Missouri Western director Tee Quillin just wants to do a production where no one gets killed.
Looking at Quillin’s directing credits over the past year, from the murder-filled “Sweeney Todd” to the tragic “Miss Saigon,” it’s understandable why he would want to have a few laughs.
“After last season being such a dark season ... I said ‘I want to laugh. I want to do comedy. I want to something that’s just fun and nobody dies,’” he says, laughing.
Combining a “Looney Tunes” spirit with vaudeville, productions don’t get much more cheery than Missouri Western State University’s production of “The Drowsy Chaperone,” being performed at Potter Hall from Nov. 21 through 24 and Dec. 5 through 8.
A winner of five Tony Awards, “The Drowsy Chaperone” is much more about presentation and having fun than a strong central plot, which is exactly what Quillin was aiming for with his talented cast, headed by jazz singer Kathleen Holeman, with musical direction by Shaun Agnew.
Centered around a tired old man, simply called Man In Chair, playing a record, “The Drowsy Chaperone” is the LP coming to life as he drifts off to sleep.
“We’ve been calling it the ‘Inception’ of musical theater because on one level, we’re looking at what’s happening in one character’s mind and then, on another level, we’re looking at what’s happening inside the other characters’ minds,” Quillin says.
Don’t worry though, there are no Christopher Nolan-esque transitions from level-to-level. In fact, Quillin clarifies that it won’t appear as anything more than a series of really funny songs and sketches.
“From an audience standpoint, they’re just going to come in, have a good time and that’s going to be it,” he says.
They will witness what Quillin describes as a mind-blowing tap dance sequence, show-stopping songs and a ton of fun at a fast pace with no intermission.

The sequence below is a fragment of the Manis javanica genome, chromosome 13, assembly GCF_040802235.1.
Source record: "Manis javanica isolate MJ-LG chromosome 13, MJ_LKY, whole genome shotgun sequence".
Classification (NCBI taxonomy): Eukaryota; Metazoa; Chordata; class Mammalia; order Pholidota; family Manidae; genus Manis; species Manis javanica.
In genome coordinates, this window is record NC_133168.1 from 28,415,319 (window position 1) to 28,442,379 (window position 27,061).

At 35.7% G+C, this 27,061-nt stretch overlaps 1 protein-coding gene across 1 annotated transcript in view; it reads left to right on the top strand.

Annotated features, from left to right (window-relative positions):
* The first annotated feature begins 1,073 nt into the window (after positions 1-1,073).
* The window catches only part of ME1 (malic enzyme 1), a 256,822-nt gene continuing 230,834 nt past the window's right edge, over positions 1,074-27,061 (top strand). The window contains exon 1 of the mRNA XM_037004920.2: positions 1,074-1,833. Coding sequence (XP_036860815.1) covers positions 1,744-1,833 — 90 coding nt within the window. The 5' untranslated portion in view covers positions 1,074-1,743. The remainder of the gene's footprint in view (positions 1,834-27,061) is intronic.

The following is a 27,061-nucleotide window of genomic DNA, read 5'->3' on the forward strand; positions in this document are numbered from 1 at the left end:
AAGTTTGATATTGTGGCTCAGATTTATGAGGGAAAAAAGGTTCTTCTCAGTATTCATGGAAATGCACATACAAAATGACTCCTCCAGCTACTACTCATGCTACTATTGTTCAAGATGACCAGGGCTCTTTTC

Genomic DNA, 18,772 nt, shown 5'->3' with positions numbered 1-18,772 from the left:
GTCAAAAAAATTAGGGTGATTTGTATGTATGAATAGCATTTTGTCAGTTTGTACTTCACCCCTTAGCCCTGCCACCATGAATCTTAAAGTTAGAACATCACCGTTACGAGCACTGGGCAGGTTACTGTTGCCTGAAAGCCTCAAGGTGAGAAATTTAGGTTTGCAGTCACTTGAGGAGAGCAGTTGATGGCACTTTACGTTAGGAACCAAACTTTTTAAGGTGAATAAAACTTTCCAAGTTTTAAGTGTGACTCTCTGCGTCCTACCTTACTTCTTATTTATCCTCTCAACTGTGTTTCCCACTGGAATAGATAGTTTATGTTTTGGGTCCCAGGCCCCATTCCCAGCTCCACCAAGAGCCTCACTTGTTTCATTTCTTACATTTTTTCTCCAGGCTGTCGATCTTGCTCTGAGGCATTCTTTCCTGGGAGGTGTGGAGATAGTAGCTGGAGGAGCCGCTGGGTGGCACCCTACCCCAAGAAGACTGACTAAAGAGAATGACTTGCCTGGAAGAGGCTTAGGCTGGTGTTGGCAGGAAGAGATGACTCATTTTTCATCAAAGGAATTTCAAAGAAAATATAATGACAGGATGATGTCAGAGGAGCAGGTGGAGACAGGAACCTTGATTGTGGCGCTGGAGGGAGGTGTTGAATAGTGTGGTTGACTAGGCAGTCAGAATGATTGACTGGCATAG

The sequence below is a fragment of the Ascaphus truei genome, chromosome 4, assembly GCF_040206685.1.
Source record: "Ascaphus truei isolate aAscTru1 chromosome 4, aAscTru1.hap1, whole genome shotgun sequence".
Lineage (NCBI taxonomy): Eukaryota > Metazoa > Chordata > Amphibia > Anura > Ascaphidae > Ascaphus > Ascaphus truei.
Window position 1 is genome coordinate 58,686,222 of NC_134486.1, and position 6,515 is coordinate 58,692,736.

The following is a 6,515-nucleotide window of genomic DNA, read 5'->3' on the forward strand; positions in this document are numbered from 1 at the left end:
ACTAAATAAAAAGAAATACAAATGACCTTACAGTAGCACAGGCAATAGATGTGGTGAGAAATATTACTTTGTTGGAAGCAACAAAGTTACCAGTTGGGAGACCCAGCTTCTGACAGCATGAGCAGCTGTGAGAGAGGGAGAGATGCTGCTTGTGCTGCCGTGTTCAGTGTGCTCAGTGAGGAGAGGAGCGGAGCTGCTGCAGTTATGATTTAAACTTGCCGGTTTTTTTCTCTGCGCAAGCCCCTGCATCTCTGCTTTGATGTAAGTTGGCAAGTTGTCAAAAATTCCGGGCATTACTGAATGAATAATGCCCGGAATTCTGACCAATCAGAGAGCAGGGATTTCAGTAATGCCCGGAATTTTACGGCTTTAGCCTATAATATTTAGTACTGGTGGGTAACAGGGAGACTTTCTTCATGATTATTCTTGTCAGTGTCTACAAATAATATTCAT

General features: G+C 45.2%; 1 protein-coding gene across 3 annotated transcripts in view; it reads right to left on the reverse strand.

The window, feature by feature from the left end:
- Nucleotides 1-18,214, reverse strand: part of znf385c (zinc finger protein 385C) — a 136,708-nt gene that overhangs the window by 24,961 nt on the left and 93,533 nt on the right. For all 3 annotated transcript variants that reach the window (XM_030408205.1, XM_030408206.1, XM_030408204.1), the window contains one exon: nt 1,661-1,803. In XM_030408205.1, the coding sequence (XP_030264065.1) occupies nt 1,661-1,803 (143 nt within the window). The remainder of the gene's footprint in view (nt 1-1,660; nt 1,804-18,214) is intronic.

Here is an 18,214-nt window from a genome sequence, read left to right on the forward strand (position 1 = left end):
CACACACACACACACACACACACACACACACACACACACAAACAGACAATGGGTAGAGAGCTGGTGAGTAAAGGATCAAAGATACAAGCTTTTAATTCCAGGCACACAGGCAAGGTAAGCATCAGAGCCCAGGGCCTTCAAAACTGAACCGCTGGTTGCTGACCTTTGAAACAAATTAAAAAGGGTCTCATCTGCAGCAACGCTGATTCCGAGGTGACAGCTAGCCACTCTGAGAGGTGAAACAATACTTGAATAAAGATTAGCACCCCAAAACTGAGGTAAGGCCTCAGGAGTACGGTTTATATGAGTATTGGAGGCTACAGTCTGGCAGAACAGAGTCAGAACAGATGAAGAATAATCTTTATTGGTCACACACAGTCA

To go along with that, there’s so much going on behind the scenes and in the subtext of the play, from it parodying the tropes of musicals and grand Broadway productions to the works the cast has put in that the audience may never see.
Outside of knowing he wanted to do something with lighter material, Quillin says he wanted to give himself and his cast a challenge.
“It’s a really light fluff piece. It’s just lighthearted comedy, but at the same time, you have to challenge yourself,” he says.
While recent Missouri Western productions like “The Magic Flute” and “A Midsummer Night’s Dream” made creative use of the theater’s sound system, lighting and projectors, Quillin wanted to bring everything back to basics.
“We’re going back to the old-school theatrical tricks, if you want to call it that. Basically, the philosophy in all our discussions has been how would they have done it in 1928? Well that’s how I want to do it,” he says.
This means bringing back the grand drape to do set changes, leaving actors to entertain the crowd while the background is being changed behind them. Also, there are no special effects, flashy lighting or projections.
“Nowadays, seeing the scene change happen before your eyes is part of the spectacle of it. But we’re doing the opposite of that,” Quillin says.
That means two actors may have to do all of the heavy lifting for a scene with no artistic crutch for them to fall back.
Quillin says it was interesting watching their process.
“At first, they were excited, but they didn’t quite understand what it meant ... As we got into it, they thought ‘Wow, yeah. I didn’t realize how much we were relying on the technology to tell the story for us,’” he says.
In that sense, it has helped improve their range dramatically.
“They get it. They realize how much this has upped their game with regards to this and they love it. They love the challenge,” Quillin says.
With the running time being shorter than most movies, the cast hopes to leave people breathless with laughter and song. After all, they’ve worked for it with what Quillin describes as an incredible work ethic and commitment to the sketches.
“I’ll joke with them when they come up with a good bit where, as soon I say I like it, I’ll say ‘If it works, it was my idea. If it doesn’t, it was your idea and I’ll blame it on you,’” he says, laughing.